In an early notebook, this sentiment is expressed differently: Here the grandfather is Jewish, and he “didn’t like Jews,” or at least Jews of a certain kind: those who hid their Jewishness in an effort to assimilate. “In him, this was one of those little weaknesses, one of those absurd prejudices which can be found among the most upright natures.” This preliminary version of the maternal grandfather, too, would sing sections of either La Juive or Samson et Delilah, but now as a sign that he wasn’t duped, that he knew that despite his attempt at dissimulation, the guest was—like him—one of the Chosen.

The ambiguity of Proust’s Jewishness can be found in a letter he wrote in May 1896 to his friend Count Robert de Montesquiou, the snobbish model for the snobbish Baron de Charlus. Though the circumstances are not certain, we can gather that Montesquiou had unleashed an antisemitic tirade the night before in Proust’s presence. Proust explains in a letter written the next day that he was unable to answer the count “for this simple reason; if I am Catholic like my father and brother; my mother, on the other hand, is Jewish. You understand that this is a strong enough reason for me to abstain from this type of discussion. I thought it was more respectful to write you than to answer directly before a second interlocutor … [I]f our ideas differ, or rather if I don’t have the independence to have those I would perhaps have, you might have involuntarily wounded me in a discussion ... Of course, I am not talking about those that could take place between the two of us, where I will always be extremely interested in your ideas on social policy, should you lay them out for me, even if a reason of the greatest appropriateness prevents me from adhering to them.”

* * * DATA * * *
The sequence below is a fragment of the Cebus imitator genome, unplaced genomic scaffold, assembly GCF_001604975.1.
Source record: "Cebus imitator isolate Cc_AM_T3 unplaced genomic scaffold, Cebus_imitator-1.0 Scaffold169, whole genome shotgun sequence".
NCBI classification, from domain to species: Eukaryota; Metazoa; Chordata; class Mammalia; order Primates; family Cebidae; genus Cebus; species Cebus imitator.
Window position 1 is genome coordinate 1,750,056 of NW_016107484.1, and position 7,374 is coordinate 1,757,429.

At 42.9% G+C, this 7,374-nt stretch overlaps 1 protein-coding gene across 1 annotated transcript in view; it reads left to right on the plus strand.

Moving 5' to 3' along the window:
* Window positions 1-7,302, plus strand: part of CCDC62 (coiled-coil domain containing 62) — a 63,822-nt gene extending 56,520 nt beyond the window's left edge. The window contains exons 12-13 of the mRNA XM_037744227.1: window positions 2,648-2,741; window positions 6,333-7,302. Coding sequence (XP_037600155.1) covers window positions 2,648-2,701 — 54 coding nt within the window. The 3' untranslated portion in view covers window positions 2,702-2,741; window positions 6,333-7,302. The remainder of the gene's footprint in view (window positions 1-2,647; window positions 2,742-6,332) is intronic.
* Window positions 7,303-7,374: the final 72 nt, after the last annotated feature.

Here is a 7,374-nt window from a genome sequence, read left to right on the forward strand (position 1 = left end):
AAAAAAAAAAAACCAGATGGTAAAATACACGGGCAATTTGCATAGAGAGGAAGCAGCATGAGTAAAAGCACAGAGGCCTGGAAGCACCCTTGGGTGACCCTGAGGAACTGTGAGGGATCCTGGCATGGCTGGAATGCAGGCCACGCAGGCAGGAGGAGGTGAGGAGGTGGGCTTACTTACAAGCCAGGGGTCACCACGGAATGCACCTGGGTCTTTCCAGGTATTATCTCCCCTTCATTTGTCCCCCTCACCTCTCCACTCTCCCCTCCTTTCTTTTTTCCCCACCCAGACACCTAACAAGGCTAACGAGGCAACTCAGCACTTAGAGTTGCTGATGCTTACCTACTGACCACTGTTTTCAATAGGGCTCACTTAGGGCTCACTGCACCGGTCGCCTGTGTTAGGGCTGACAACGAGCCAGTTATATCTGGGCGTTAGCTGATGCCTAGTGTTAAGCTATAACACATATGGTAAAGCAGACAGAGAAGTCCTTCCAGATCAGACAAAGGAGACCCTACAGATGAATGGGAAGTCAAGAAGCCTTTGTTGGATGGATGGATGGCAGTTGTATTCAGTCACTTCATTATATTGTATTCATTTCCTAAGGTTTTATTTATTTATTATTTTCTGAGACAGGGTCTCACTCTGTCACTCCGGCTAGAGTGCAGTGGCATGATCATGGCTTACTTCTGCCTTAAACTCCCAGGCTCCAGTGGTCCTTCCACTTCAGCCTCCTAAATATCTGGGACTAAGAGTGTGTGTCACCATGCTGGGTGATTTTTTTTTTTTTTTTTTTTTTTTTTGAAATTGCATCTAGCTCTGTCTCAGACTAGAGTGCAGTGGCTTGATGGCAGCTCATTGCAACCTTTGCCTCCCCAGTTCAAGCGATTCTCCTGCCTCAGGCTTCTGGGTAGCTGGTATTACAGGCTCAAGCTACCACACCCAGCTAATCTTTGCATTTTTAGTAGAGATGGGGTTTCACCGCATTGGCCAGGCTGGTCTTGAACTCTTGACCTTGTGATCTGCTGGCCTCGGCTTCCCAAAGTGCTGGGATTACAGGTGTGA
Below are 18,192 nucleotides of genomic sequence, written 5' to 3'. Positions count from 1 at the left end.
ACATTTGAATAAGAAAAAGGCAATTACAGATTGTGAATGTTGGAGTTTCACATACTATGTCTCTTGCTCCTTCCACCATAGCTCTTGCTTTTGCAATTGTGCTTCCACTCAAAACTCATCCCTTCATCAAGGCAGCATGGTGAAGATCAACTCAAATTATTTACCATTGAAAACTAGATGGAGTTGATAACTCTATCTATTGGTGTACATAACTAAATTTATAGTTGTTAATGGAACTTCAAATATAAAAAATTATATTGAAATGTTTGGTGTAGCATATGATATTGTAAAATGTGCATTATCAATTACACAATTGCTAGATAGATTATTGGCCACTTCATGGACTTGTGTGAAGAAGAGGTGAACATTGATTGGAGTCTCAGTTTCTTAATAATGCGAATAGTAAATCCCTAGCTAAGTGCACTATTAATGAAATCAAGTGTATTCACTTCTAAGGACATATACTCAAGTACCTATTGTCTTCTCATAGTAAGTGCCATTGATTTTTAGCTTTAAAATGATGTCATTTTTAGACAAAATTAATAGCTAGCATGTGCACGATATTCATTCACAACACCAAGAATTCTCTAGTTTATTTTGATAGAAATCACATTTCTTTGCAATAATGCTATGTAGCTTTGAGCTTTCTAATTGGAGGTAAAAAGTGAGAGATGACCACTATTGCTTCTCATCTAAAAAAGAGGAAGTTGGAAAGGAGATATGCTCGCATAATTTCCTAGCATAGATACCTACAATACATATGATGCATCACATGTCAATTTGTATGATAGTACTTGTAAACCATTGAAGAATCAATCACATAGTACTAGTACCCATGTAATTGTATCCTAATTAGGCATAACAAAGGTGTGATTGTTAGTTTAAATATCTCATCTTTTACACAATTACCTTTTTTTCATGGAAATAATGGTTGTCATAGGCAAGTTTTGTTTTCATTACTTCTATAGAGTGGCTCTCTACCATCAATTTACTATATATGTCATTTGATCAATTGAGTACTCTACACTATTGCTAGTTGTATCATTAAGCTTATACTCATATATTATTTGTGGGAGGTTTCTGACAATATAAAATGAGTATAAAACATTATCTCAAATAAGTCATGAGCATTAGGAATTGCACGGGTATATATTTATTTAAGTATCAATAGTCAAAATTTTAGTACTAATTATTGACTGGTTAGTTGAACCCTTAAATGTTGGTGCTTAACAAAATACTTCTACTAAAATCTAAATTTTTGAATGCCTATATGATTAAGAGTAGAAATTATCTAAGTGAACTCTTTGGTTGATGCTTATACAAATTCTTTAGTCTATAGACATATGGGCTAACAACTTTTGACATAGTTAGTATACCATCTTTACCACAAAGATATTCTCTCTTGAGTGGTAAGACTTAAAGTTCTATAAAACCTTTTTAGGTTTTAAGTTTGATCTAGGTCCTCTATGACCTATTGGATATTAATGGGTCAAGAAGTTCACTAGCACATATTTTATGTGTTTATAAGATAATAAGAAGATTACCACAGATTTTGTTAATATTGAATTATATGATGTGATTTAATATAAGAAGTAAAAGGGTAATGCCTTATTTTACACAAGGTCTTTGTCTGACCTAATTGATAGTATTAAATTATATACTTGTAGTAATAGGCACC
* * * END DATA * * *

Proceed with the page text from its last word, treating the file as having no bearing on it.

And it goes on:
The delicacy with which Proust expresses his disagreement with his friend is impressive and speaks volumes of his wish to maintain the friendship and avoid a scene in public. But accompanying the delicacy is his distancing himself from his own background. He describes himself as “Catholic,” like his father and brother, which, given the fact that he was baptized is undeniable. But it is not he who is Jewish, but his mother, though given his mother’s religion he could make a claim to that status as well.

When Proust’s mother died in 1906, the “reason of the greatest appropriateness” that prevented him from sharing the antisemitism of the aristocracy was out of the way. He did not become an antisemite, and alongside his mocking of Bloch, his final work has sympathetic Jewish characters as well. But Bloch is a nagging presence, appearing at several places in In Search of Lost Time, as he attempts later in life to disguise his ethnic background by taking on a “French” name, one with the particule “du” that falsely elevates his social status twice, once to the rank of a non-Jewish Frenchman, and then into the aristocracy. (It should be noted that Albert Bloch’s new name, Jacques du Rozier, in a way points to his true ethnicity: Rue des Rosiers is a street in the Parisian Jewish neighborhood of the Marais.)

Bloch’s preciousness and his evident shame at being a Jew lead one to pose a question: Can it be that Bloch is so finely and convincingly drawn an example of a French Jew living in bad faith because he bears a not insignificant portion of Proust’s real-life persona? Whoever else was the basis for Bloch, it’s hard to avoid thinking that Marcel Proust contributed to the character. One can easily imagine Proust’s grandfather, in his disdain for assimilated Jews who hide their Jewishness, singing arias from Jewish-themed operas to expose Marcel as a shame-ridden assimilated Jew who has successfully elbowed his way into high society.

Mitchell Abidor is a writer and translator who has published over a dozen books on French radical history.